How does your garden blow?
A local biology professor points out the plants a megastore shouldn’t be selling
G.O. Graening leads the way past pots of thick green leaves and rainbow petals. He’s explaining a problem with invasive species when he stops mid-sentence and kneels on the ground.
“See? This would make a bad choice,” Graening says, brushing the leaves of an English ivy. “It grows out of control, and rats like to hide in it.”
Graening is stooped down in the middle of a Sacramento area Home Depot garden center. He’s here to point out examples of plants and flowers and trees best suited for Sacramento’s Mediterranean climate. And ones that don’t fit this climate at all.
He says English ivy, the plant leaves he’s now rubbing between his fingers, is all over Sacramento.
“It’s bad for the environment and it’s high-maintenance,” he explains.
The Home Depot, the one-stop home-improvement megastore, offers thousands of products to make a home more comfortable and energy-efficient. Spend just a few minutes with Graening, however, and one thing is quickly obvious: The majority of the plants for sale at the “depot” aren’t a very good choice for Sacramento.
Graening is an adjunct professor of biological sciences at Sacramento State. When he isn’t teaching students about conservation biology and ecology, he works as an environmental consultant.
He says the problem with most of the plant selection at many home-and-garden megastores is that most plants aren’t adapted for the region.
Sacramento’s climate—cold, wet, frostless winters and hot, dry summers—means plants adapted to the Mediterranean region generally do well here. Plants that aren’t right for Sacramento can require a lot of water—and a lot of work—to survive.
Good picks: olive trees, tea trees, bearberry, salvia. Not-so-good picks: bamboo, ice plant, periwinkle.
All in all, Graening identified just about a dozen Home Depot plants that make sense in a Sacramento yard.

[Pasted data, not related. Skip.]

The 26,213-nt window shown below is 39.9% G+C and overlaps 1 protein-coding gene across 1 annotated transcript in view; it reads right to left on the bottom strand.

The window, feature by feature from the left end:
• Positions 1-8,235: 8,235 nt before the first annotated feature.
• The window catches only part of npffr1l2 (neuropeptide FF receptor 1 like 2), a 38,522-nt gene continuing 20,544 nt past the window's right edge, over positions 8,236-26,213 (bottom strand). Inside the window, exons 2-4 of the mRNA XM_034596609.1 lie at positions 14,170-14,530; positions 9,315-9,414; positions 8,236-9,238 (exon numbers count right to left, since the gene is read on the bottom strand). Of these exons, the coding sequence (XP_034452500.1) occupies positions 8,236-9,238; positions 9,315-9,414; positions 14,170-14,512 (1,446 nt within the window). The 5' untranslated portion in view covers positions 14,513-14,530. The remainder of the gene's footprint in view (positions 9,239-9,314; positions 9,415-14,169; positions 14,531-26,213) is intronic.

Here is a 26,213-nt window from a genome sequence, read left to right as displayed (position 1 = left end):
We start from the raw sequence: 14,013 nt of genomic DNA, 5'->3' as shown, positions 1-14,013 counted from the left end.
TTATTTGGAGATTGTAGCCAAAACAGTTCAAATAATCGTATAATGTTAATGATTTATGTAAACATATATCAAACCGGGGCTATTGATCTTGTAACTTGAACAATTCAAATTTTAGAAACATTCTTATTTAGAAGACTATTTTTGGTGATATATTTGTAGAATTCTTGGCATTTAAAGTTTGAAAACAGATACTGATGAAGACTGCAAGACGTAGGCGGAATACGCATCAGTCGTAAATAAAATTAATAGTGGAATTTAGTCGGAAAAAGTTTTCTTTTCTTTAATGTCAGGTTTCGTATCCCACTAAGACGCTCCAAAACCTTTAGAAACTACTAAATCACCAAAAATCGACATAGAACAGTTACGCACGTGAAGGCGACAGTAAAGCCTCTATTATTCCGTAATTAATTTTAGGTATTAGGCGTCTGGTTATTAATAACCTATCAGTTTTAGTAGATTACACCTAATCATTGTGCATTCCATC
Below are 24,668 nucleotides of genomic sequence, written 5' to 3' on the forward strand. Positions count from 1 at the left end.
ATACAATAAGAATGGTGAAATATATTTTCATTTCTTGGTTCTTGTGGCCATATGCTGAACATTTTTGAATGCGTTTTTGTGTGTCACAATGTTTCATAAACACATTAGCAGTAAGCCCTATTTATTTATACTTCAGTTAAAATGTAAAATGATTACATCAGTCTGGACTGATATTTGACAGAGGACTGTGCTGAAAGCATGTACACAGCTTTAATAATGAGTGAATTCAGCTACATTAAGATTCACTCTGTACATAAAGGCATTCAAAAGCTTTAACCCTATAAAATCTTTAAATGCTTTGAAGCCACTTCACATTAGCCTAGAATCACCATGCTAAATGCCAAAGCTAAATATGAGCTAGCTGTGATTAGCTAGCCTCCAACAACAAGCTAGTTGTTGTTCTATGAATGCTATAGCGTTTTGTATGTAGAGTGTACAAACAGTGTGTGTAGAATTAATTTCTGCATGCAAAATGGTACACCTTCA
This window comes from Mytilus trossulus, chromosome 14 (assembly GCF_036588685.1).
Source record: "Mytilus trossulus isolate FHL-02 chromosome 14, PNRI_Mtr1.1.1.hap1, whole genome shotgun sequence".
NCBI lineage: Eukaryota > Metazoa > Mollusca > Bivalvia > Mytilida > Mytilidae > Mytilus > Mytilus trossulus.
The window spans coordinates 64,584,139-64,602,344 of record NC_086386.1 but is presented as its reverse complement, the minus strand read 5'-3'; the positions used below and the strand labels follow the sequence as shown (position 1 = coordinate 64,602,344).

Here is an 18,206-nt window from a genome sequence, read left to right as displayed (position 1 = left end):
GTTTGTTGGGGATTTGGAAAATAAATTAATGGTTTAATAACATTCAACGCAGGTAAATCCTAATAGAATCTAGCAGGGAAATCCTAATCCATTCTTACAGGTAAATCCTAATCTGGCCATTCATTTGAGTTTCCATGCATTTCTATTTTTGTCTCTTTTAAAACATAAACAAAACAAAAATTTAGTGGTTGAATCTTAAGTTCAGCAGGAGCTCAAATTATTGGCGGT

When choosing plants, it’s best to keep four characteristics in mind: native to the region, drought-resistant, noninvasive, low-maintenance.
The problem with invasive species? They choke out other plant life, altering natural habitats and pushing species toward extinction.
And for those of us with better things to do than work on the yard all day, high-maintenance plants are a drag. Sure, they may look good, but they eat up your time, money and attention.
Graening points out another water-sucking culprit most homeowners don’t think twice about: their lawns. He estimates half a home’s water usage goes toward keeping turf grass green. Then there’s the chemical fertilizers and pesticides and the gasoline-powered mowing that goes into its upkeep.
Graening offers a prescription for greener—in this case meaning Earth-friendlier—landscapes: replace water-gulping turf-grass lawns with xeriscapes. These landscapes include mulch, decorative boulders and accent plants. For plants, he suggests decorating the rockscapes with oaks trees and regional flowers, such as the Carmel creeper.
The transition can be pricey, but over the long run, the water savings add up.
“This is the kind of transition being led by the richest people,” Graening says. “You go up to Serrano, and all you’ll see are Italian-style landscapes with boulders and beautiful Mediterranean-type plants.”
Graening thinks two factors could really push homeowners to adopting region-appropriate gardens: local governments cracking down on water usage and corporate responsibility. As water resources become scarce, especially during prolonged droughts, local governments could influence landscaping habits by rationing water usage and mandating water-sipping yards.
Graening hopes megastores can start highlighting lawn-and-garden options that make sense for each store’s bioregion.
“Look what happened when Walmart started carrying organic foods,” says Graening, referring to the increased demand for organic produce.
“We’re all sheep here. We consume whatever is offered to us.”